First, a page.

Available from: Li-Li Wen
- "Thus the IL-1 system may provide an attractive target for therapeutic intervention to ameliorate the destructive consequences of neuroinflammation. TNF-α and IL-1β can also stimulate IL-6 production by astrocytes, which, in turn, acts in an autocrine matter to potentiate IL-6 release (Bethea et al., 1992; Fontana et al., 1982). Intracisternal inoculation of pneumococci caused a three-fold increase in CSF leukocyte counts in IL-6-deficient mice (Paul et al., 2003), suggesting that IL-6 does not contribute to CSF leukocytosis. "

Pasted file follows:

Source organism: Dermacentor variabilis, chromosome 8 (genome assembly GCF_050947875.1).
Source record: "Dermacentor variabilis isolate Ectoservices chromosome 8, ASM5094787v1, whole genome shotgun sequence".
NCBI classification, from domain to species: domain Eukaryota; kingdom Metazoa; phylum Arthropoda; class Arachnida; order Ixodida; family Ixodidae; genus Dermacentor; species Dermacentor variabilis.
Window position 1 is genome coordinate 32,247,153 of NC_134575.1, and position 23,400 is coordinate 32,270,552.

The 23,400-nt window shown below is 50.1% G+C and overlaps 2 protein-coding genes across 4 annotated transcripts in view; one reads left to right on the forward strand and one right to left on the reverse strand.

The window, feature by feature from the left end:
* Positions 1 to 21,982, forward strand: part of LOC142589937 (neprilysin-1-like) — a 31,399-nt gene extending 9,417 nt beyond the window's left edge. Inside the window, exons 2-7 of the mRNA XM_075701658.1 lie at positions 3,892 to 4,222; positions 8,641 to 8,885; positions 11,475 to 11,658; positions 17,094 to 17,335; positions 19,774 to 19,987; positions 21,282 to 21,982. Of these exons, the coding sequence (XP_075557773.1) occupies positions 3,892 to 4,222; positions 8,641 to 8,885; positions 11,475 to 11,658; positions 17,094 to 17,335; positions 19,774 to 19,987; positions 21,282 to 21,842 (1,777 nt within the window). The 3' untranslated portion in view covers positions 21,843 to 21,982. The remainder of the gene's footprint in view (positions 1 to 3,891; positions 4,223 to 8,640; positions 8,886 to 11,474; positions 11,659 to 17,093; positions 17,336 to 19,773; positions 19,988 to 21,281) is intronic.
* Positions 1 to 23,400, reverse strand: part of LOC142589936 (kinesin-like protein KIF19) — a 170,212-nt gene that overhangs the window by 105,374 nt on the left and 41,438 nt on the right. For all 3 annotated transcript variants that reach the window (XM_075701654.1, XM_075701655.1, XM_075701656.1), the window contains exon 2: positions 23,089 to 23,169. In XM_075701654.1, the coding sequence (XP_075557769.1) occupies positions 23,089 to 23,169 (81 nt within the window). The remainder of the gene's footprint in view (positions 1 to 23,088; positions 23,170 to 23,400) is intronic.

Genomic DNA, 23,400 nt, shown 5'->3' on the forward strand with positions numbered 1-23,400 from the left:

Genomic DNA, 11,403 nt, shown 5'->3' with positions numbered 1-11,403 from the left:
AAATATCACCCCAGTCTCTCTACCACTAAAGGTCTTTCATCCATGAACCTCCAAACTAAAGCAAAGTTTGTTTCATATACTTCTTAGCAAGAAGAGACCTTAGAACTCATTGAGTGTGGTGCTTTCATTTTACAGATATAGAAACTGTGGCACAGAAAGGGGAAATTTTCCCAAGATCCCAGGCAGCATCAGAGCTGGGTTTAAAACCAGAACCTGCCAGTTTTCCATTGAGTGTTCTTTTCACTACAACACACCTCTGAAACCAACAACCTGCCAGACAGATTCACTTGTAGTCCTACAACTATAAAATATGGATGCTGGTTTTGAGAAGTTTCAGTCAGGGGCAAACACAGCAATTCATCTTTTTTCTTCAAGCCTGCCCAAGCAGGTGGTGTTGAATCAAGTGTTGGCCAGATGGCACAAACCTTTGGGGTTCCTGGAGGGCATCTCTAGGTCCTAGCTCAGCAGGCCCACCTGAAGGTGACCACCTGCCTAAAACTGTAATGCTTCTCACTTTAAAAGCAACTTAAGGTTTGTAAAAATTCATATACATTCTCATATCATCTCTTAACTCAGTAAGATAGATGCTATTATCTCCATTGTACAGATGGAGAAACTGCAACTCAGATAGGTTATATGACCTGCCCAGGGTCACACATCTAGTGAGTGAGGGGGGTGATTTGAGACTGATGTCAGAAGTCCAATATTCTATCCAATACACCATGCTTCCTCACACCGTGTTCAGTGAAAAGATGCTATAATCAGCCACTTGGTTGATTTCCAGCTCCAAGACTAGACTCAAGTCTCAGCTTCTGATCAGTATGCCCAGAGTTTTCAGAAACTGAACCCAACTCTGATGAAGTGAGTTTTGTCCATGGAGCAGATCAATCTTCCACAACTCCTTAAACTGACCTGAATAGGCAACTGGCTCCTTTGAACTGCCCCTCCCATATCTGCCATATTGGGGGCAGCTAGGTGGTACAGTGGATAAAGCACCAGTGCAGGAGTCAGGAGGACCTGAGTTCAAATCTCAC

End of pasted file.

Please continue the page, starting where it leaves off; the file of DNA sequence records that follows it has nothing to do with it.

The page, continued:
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ABSTRACT: The host immune/inflammatory response following CNS infection by Klebsiella pneumoniae remains poorly understood. Using a rat model of K. pneumoniae meningoencephalitis, we investigated the temporal profiles of brain proinflammatory cytokines and their cellular sources. Leukocyte counts significantly increased in cerebrospinal fluid (CSF) at 2 h after K. pneumoniae inoculation into the rat brain but were still much lower than blood leukocyte counts. However, concentrations of tumor necrosis factor alpha (TNF-alpha), interleukin-1beta (IL-1beta), and IL-6 in CSF were much higher than the simultaneously collected serum levels. The rapid increase in brain expression of these cytokines at the messenger RNA (mRNA) and protein levels occurred earlier than the onset of leukocytosis. Double immunofluorescence staining revealed the presence of TNF-alpha, IL-1beta, and IL-6 in astrocytes and microglia. Exposure of primary culture of glial cells to K. pneumoniae also resulted in time-dependent increases in the concentration of these cytokines in the culture media. Taken together, our results suggest that glial cells are an important early source of proinflammatory cytokines during K. pneumonia infection of CNS.